2

 

Montana

 

3

 

TOTAL

 

 

1,154

 

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The supply chain facilities which we operate in the continental United States and Puerto Rico support our Business Solutions, Retail and CompuCom Divisions and the facilities in Canada support our Business Solutions and CompuCom Divisions. The following table sets forth the locations of our principal supply chain facilities as of December 26, 2020.

DCs and Crossdock Facilities

 

State

 

#

 

State

 

#

Arizona

 

1

 

Missouri

 

4

California

 

5

 

New Jersey

 

1

Colorado

 

1

 

North Carolina

 

1

Florida

 

5

 

North Dakota

 

3

Georgia

 

2

 

Ohio

 

2

Hawaii

 

7

 

Pennsylvania

 

1

Idaho

 

1

 

Puerto Rico

 

1

Illinois

 

5

 

Tennessee

 

1

Kansas

 

1

 

Texas

 

3

Minnesota

 

4

 

Washington

 

3

Mississippi

 

1

 

Wisconsin

 

7

 

 

 

 

Total United States

 

60

 

 

 

 

Canada

 

11

 

 

 

 

TOTAL

 

71

 

Our principal corporate headquarters in Boca Raton, FL consists of three interconnected buildings of approximately 625,000 square feet and our corporate office in Fort Mill, SC consists of approximately 152,000 square feet of office space. These facilities are considered to be in good condition, adequate for their purpose and suitably utilized according to the individual nature and requirements of the relevant operations. Although we currently own our corporate office in Boca Raton, FL, as well as a small number of our retail store locations, most of our facilities are leased or subleased. Additional information regarding our operating leases and leasing arrangements is available in Note 1. “Summary of Significant Accounting Policies” and Note 12. “Leases” in Notes to Consolidated Financial Statements.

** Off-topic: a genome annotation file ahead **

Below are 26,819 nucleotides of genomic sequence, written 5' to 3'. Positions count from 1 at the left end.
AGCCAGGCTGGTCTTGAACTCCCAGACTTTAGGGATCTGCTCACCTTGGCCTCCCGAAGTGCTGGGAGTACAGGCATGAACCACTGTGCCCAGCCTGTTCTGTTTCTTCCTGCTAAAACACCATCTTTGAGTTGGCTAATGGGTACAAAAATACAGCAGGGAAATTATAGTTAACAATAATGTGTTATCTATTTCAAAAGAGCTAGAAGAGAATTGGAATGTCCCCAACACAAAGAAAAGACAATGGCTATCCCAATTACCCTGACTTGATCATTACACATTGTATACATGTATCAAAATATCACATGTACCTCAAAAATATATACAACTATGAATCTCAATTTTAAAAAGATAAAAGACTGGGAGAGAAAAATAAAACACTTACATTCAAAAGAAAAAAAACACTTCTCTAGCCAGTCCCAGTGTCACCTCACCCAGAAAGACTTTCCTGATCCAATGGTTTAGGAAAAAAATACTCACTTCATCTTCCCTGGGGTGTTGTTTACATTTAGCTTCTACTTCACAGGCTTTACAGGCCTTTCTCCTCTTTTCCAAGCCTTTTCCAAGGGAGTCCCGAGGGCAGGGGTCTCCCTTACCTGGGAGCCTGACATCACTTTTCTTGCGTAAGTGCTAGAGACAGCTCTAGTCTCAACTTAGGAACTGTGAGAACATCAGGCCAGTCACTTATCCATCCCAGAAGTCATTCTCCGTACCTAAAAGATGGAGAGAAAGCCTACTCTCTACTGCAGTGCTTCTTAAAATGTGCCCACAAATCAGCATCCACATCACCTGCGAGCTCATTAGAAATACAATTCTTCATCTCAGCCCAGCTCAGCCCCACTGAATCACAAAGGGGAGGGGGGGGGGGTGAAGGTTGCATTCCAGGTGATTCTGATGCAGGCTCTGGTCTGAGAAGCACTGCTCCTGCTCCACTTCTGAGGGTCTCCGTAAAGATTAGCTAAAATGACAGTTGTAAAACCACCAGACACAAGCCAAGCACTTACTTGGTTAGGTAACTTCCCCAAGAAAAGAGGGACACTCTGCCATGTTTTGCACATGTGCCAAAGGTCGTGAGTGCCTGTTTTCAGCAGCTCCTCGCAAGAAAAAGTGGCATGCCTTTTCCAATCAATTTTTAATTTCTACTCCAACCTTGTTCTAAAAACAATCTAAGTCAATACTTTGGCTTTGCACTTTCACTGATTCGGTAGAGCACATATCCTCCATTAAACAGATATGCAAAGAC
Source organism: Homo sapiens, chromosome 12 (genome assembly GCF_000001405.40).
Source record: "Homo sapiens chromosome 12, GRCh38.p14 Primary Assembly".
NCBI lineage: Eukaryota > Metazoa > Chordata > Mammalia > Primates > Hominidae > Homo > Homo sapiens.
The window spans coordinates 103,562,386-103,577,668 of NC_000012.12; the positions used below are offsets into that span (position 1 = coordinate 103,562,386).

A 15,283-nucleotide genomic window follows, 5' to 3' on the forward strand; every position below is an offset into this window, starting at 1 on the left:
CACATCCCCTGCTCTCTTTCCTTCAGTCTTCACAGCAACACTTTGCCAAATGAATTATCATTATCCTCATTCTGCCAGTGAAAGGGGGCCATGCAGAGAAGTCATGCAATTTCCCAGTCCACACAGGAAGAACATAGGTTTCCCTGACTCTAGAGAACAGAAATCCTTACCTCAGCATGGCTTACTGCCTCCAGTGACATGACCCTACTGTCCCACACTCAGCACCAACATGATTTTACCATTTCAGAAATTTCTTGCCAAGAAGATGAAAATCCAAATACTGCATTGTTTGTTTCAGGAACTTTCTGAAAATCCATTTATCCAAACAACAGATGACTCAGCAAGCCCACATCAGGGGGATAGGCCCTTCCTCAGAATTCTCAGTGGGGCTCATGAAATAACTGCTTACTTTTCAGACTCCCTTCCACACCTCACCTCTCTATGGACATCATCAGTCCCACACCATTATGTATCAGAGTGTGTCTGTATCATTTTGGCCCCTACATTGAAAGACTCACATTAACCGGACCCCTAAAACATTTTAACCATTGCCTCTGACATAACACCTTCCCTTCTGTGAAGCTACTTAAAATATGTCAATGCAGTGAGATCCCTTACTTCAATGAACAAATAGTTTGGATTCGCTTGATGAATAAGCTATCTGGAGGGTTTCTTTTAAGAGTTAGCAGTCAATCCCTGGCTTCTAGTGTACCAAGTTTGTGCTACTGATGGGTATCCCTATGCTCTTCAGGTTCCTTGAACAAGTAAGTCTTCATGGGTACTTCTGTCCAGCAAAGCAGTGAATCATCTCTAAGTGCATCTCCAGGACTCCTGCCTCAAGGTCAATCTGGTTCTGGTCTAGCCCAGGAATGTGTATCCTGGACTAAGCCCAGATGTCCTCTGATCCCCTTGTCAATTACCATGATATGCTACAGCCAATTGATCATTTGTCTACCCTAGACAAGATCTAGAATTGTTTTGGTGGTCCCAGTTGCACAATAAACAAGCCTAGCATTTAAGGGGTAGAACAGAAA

For a description of our legal proceedings, refer to Note 17. “Commitments and Contingencies” in Notes to Consolidated Financial Statements.